3 stressors. This can create marital tension and conflict, increas -­ (1 ) . ing the risk of violence occurring between partners • Individual and societal beliefs that alcohol causes aggression can encourage violent behaviour after drinking and the use of (13) . alcohol as an excuse for violent behaviour • Experiencing violence within a relationship can lead to alcohol (14) . consumption as a method of coping or self -­medicating Children who witnesses violence or threats of violence between • parents are more likely to display harmful drinking patterns (15) . later in life Magnitude of alcohol-related intimate partner violence -­ Studies of intimate partner violence routinely identify recent con sumption of alcohol by perpetrators. Estimates vary between countries. In the United States of America, and in England and Wales, victims believed their partners to have been drinking prior (16) to a physical assault in 55% % (17) of cases respec -­ and 3 tively. In Australia, 36% of intimate partner homicide offenders were under the influence of alcohol at the time of the incident (18) , while in Russia, 10.5% of such offenders were intoxicated (19) In . South Africa, 65% of women experiencing spousal abuse within last 1  months reported that their partner always or sometimes (0) . Other countries where strong used alcohol before the assault links between perpetrator drinking and intimate partner vio -­ lence have been found include India (1) , Uganda ( ) , Vietnam (1 ) , and Zimbabwe (3) . Furthermore, a multi-­country study in  Chile, Egypt, India and the Philippines identified regular alco -­ hol consumption by the husband or partner as a risk factor for any lifetime physical intimate partner violence across all four study countries (4) . Alcohol consumption in victims of intimate partner violence has also been shown, although at a lower level than in perpetrators.  Alcohol use was categorised as: non -­drinker, drink but not to excess, occasional drinker and regular drinker, although categories were not defined further. 3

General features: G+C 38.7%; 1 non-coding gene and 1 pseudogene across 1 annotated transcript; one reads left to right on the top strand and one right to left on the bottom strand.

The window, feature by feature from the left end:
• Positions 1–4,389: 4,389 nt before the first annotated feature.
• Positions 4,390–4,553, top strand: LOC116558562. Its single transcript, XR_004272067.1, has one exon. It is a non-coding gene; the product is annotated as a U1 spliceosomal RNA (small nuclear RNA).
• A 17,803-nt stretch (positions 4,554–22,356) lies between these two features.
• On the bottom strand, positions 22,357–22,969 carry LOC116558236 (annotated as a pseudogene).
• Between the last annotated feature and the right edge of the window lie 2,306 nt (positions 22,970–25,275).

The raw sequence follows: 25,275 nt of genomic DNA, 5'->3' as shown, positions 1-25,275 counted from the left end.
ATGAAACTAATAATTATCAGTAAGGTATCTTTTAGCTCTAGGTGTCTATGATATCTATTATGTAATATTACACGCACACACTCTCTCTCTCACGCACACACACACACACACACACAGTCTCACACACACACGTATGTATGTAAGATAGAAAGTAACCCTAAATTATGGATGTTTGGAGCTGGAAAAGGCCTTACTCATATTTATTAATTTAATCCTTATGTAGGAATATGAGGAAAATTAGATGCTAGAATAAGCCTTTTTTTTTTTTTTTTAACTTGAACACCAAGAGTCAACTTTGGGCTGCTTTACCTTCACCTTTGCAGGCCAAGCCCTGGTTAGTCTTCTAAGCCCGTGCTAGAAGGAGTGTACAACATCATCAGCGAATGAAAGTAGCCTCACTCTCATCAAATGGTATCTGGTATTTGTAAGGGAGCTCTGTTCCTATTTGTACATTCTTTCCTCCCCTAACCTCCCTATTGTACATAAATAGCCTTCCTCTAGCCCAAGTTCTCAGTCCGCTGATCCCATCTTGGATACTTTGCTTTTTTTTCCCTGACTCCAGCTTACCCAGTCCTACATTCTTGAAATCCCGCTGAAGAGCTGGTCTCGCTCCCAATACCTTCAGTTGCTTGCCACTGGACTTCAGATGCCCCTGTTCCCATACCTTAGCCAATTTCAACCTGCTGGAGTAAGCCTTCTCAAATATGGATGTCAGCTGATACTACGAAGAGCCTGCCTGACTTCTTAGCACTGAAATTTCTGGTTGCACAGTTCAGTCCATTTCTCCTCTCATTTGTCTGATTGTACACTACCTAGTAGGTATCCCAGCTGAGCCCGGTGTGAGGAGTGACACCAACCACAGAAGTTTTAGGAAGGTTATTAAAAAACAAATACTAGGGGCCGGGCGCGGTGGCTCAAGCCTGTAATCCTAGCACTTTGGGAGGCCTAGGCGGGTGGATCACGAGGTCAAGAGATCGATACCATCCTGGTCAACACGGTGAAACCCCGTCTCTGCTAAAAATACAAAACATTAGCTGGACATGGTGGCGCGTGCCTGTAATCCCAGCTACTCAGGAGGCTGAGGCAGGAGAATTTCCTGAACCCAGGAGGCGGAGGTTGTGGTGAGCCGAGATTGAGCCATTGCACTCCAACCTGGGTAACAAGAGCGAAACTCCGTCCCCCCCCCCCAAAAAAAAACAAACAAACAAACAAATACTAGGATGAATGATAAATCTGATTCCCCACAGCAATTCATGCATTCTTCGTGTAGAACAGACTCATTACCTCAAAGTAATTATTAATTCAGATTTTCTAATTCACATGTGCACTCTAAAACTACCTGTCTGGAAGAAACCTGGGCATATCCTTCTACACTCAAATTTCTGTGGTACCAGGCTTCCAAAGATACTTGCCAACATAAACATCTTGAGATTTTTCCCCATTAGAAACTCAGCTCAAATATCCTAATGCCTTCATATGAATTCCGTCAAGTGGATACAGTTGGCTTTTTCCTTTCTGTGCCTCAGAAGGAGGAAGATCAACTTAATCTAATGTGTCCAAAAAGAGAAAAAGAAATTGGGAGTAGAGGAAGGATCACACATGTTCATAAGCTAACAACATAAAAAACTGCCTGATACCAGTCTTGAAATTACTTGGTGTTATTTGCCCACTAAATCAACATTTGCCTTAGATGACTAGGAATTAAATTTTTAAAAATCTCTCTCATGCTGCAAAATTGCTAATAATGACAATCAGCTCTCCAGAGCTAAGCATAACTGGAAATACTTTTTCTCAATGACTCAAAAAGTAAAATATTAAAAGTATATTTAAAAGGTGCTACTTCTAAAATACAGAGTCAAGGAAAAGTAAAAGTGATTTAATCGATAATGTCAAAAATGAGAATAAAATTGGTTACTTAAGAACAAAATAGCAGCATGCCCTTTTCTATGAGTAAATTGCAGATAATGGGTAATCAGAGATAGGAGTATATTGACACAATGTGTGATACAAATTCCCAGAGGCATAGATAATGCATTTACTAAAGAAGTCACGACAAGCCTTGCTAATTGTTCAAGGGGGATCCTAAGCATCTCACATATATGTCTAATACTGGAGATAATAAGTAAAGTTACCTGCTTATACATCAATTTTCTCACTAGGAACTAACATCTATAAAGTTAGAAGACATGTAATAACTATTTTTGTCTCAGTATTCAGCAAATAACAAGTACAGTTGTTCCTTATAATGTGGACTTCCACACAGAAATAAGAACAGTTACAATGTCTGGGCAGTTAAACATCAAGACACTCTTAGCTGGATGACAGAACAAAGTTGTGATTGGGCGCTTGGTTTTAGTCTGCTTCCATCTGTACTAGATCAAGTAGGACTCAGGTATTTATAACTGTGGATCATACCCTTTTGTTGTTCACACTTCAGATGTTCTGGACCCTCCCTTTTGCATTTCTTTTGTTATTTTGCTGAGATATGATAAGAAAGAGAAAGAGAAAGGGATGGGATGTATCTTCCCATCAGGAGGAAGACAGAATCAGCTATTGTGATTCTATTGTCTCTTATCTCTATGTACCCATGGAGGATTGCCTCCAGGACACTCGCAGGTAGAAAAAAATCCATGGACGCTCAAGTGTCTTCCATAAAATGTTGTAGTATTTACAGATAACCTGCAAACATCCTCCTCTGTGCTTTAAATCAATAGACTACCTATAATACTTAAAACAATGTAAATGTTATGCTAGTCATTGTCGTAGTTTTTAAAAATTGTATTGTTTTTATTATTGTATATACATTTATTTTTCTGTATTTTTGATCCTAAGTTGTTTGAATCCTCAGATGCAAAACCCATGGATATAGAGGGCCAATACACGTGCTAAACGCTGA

4 For example, a Swiss study indicated that victims had been under the influence of alcohol in over 9% of incidents of intimate part -­ (5) , while in ner violence (compared with 33% of perpetrators) Iceland,  % of female domestic violence victims reported using alcohol following the event as a mechanism for coping (6) . Risk factors for alcohol-related intimate partner violence A number of individual, relationship and societal factors can exac -­ erbate the association between alcohol use and violence. For perpetrators, heavier, more frequent drinking increases the risk of violence and there is some evidence that problem drinkers (7, 8), are at increased risk of victimization . Having only fair or poor (8) -­occur with problematic alcohol mental health has been found to co 3 use as a risk factor for violent offending (9) , and heavy drinking is more strongly associated with severe intimate partner violence among men with antisocial personality disorder (30) . Having an expectation that drinking alcohol will lead to aggressive behaviour increases the risk of committing violence towards a partner , (13) while relationship dissatisfaction can strengthen the links between problem drinking and partner violence (the USA) (31) -­ . Some evi dence suggests that differences in alcohol consumption between partners are also important and couples where only one partner drinks excessively are more likely to experience alcohol -­related arguments and physical violence (the USA) (3 ) . Societal beliefs about alcohol consumption, gender roles and vio -­ lent behaviour can also affect the risk of alcohol -­related partner violence. For instance, in some societies, both heavy drinking and violent behaviours towards female partners are associated with masculinity (7) . Moreover, in South Africa, beliefs that alcohol facilitates aggression have led to drinking so that individuals can carry out violence perceived to be socially expected (33) . Equally, societal beliefs that a victim’s drinking is a cause of violence may in some cultures be seen as a mitigating factor, while in others 3 As perceived by the victim. 4